Between October and November, software developers write their worst and most buggy code, according to an application development testing outfit.
Fergal Glynn, Director of Marketing at Veracode had a look at the bug logs for software that his company gets to test and discovered that the amount of buggy code that gets written between October and November goes through the ceiling.
He got his control by looking at how much buggy code developers normally write and looked at the thousands of alpha and beta-stage applications Veracode scanned over the past couple of years (see his original findings here).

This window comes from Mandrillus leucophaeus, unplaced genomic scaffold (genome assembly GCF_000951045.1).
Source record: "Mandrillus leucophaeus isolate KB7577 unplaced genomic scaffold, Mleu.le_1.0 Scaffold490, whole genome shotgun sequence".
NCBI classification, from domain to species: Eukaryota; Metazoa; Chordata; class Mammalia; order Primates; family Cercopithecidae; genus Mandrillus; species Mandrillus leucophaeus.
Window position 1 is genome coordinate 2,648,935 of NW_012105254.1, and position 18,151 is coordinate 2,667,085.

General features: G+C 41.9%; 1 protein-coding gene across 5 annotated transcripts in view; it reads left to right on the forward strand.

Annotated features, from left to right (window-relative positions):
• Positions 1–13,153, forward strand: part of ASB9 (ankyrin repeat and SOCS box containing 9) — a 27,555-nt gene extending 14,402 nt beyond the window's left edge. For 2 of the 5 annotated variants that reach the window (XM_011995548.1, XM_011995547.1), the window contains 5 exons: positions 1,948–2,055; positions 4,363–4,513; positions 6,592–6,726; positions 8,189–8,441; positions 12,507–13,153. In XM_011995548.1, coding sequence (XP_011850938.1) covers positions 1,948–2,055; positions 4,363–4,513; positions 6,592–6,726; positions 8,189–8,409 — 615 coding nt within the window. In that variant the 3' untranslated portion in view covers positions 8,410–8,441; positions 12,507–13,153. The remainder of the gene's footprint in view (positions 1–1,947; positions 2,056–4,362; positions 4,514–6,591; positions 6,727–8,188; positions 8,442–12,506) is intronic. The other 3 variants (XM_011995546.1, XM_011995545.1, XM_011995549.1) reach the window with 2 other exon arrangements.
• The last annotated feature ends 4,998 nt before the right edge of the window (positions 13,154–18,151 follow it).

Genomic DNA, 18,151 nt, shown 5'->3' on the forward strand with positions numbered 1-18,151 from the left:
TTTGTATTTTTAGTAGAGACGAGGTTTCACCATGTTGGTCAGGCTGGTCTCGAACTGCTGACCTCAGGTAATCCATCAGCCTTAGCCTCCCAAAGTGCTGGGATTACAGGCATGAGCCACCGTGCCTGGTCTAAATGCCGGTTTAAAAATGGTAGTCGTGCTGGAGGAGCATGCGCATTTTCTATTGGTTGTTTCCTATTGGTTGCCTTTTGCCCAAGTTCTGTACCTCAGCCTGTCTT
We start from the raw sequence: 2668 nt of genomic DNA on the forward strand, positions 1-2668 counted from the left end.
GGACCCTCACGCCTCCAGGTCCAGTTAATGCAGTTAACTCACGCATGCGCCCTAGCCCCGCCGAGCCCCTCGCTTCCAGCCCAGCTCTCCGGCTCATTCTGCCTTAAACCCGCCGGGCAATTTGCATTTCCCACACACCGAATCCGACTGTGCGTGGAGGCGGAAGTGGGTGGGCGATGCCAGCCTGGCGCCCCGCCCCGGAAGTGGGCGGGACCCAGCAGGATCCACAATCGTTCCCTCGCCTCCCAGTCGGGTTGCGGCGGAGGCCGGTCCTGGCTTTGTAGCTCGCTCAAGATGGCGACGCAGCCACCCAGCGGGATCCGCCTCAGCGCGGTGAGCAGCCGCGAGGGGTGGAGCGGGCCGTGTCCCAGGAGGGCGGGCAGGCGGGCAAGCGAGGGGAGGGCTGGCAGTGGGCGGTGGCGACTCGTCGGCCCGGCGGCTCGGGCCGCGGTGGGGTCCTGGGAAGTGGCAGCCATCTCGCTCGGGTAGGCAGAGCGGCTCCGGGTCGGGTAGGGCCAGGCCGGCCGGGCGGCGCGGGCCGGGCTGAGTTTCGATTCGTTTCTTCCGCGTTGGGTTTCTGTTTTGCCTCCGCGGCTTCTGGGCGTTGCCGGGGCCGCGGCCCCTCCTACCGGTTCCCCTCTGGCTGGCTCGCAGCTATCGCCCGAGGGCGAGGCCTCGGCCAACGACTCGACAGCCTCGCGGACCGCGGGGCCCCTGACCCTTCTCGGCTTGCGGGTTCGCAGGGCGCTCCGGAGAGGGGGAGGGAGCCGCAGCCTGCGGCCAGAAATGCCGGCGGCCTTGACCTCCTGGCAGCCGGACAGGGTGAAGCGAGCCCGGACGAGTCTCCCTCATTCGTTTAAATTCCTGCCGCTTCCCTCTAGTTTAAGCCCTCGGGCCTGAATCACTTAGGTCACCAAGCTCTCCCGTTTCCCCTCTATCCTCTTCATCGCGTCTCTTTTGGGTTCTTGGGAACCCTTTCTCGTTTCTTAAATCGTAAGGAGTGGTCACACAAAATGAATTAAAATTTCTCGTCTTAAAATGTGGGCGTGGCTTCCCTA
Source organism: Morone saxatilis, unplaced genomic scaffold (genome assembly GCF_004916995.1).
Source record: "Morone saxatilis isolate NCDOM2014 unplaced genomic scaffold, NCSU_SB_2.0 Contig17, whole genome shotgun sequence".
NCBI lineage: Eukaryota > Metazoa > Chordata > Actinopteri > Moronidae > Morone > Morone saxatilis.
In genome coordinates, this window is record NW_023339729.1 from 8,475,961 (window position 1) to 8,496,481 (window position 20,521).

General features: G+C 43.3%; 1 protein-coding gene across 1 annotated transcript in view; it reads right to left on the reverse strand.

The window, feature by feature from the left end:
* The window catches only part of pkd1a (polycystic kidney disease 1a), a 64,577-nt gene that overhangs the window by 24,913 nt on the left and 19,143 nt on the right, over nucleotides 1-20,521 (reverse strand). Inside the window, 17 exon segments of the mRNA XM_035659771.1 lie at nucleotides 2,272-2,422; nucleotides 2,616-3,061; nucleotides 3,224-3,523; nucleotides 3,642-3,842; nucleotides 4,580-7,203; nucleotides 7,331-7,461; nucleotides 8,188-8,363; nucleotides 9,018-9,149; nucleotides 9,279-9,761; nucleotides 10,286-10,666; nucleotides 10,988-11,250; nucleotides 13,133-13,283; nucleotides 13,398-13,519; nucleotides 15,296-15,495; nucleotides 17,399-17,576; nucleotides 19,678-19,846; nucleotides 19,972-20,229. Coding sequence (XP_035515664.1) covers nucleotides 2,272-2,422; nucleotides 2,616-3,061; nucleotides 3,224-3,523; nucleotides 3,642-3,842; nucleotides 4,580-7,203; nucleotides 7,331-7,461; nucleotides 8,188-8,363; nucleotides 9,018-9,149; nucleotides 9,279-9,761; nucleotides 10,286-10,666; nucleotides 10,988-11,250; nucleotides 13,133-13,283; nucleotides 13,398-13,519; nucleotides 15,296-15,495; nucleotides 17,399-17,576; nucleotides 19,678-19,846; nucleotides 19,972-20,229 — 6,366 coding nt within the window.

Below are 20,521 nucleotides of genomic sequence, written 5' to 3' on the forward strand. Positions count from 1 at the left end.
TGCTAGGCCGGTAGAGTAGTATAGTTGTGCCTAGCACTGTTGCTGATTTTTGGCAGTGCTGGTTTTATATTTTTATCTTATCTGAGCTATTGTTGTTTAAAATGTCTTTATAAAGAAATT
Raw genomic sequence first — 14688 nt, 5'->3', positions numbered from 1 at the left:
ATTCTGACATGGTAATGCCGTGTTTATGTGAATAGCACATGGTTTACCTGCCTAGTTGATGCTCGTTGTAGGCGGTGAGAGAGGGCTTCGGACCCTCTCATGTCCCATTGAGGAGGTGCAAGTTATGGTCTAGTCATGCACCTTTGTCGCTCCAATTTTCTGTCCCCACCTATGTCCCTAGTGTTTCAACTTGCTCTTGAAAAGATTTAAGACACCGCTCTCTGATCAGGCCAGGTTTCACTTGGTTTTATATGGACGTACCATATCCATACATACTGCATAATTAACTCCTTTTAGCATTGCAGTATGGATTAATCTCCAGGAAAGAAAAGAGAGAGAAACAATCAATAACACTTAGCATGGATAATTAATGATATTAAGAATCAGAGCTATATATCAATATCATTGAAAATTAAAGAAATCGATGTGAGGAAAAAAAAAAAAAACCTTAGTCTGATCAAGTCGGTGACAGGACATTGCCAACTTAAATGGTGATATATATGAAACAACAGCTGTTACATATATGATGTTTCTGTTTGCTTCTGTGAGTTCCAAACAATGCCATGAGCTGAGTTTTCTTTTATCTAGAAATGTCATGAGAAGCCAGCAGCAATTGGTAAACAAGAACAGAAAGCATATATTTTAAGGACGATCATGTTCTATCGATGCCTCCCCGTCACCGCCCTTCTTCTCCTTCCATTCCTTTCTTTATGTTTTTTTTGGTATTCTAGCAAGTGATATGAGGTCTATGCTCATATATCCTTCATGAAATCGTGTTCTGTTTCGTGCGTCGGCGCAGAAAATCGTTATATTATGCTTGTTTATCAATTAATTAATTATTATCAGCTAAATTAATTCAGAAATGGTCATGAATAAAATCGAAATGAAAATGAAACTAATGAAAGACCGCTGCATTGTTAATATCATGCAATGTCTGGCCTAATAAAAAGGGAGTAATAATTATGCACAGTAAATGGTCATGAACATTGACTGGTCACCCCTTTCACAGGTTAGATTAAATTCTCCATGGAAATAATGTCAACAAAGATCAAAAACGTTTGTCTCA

While you might think it is because it is the end of the year and people are thinking about Christmas parties it looks like everything settles down in December, which should be the party month of the year.
Writing in Threat Post, Glynn is not sure. He thinks some of it could be seasonal. After the Summer break thinks are usually pretty quiet but as Autumn hits there is lots of extra pressure of dropping kids at school.
There is also the added pressure to produce a high volume of code to meet end of year deadlines and releases, although we would have thought that would be worse in December if deadlines had fallen short…
Companies and team leaders need to be aware of this… and consider the potential repercussions of bad code/tech debt.
What do you think?